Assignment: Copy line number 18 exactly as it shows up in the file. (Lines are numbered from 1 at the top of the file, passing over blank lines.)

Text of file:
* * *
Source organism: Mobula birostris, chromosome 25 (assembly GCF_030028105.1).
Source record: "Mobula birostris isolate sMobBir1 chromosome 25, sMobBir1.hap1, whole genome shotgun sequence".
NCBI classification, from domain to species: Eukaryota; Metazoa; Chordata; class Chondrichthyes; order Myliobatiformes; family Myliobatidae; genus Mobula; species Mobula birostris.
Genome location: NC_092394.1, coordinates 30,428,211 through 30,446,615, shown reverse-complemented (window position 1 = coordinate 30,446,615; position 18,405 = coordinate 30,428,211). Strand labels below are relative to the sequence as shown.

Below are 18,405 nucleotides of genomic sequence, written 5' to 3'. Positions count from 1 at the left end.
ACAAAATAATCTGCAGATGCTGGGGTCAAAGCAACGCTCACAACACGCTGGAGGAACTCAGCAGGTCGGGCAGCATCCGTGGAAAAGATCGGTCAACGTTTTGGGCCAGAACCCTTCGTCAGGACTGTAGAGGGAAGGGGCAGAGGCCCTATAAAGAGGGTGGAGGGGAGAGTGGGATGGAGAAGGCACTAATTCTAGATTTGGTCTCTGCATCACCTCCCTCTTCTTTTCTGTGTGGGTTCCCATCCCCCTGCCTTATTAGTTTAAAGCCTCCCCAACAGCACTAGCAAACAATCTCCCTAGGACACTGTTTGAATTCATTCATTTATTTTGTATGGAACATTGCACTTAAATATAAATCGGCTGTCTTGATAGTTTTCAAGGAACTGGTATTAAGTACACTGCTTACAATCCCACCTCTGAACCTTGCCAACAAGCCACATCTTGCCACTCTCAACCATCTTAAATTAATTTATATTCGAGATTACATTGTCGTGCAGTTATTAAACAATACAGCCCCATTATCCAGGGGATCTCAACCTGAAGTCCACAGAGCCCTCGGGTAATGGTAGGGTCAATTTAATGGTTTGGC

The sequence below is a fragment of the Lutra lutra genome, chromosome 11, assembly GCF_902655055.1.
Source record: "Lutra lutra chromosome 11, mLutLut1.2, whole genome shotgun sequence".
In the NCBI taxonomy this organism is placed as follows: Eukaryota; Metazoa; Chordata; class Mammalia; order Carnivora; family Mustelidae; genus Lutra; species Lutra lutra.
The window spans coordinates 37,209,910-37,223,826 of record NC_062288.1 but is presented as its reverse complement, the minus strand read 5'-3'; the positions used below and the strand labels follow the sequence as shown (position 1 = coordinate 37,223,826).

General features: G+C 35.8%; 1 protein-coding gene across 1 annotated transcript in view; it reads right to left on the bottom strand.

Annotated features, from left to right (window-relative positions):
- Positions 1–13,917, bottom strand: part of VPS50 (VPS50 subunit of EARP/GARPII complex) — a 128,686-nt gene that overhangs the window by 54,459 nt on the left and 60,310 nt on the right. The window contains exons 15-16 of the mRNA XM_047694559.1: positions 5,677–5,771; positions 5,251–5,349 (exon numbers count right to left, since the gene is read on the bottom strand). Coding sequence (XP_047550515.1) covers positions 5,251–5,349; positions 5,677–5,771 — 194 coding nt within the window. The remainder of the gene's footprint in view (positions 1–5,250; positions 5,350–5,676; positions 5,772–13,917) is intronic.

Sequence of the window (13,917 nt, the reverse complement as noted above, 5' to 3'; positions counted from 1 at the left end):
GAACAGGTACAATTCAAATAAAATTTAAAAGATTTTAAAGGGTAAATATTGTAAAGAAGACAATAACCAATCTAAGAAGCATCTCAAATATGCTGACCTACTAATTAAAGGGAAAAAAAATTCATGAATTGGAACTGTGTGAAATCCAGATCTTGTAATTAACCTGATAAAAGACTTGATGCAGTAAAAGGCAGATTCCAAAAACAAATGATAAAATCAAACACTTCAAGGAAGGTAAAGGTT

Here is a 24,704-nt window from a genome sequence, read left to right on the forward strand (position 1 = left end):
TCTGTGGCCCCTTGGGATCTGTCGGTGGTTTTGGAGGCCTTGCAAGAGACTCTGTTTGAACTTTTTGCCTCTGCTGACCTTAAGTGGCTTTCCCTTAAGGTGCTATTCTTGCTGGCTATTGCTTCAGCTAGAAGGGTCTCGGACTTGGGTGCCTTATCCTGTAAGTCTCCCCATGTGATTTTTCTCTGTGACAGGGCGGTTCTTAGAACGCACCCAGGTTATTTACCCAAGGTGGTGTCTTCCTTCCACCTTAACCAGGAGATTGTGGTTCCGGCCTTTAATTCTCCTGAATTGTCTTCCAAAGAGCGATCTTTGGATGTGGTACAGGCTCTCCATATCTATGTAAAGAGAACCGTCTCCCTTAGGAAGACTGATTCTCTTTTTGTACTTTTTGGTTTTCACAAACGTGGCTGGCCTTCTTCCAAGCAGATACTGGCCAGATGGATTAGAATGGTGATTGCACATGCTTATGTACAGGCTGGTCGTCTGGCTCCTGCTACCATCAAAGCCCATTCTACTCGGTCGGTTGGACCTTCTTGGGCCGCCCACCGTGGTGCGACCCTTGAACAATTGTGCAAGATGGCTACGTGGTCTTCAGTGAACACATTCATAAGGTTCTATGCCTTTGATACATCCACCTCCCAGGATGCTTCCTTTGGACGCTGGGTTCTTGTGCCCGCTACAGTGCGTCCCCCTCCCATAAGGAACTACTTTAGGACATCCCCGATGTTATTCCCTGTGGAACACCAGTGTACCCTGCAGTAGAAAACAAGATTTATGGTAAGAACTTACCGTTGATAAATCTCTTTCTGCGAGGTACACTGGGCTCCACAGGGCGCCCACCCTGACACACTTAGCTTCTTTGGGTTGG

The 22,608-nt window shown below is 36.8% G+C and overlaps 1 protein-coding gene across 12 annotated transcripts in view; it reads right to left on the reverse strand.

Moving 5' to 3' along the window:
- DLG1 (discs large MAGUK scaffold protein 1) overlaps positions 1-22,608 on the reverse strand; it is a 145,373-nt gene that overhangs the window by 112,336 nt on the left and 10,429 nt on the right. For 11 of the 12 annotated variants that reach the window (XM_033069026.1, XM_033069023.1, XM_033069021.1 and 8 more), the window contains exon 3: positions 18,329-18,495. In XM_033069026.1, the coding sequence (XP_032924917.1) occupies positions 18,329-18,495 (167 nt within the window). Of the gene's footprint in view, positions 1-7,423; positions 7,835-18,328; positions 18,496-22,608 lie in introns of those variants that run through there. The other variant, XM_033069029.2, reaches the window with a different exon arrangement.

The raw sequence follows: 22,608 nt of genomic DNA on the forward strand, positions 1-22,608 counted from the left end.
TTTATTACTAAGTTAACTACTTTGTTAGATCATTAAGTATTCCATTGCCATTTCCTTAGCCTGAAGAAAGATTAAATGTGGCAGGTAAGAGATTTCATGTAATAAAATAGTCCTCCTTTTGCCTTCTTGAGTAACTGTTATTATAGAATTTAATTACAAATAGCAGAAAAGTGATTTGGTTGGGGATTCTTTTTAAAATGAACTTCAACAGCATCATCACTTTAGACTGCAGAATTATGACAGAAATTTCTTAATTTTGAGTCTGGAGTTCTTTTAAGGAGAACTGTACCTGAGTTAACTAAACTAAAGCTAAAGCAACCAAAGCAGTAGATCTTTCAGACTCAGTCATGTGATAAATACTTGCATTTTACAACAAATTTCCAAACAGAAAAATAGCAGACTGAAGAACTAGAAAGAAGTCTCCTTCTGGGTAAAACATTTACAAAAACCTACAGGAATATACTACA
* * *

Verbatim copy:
The 22,608-nt window shown below is 36.8% G+C and overlaps 1 protein-coding gene across 12 annotated transcripts in view; it reads right to left on the reverse strand.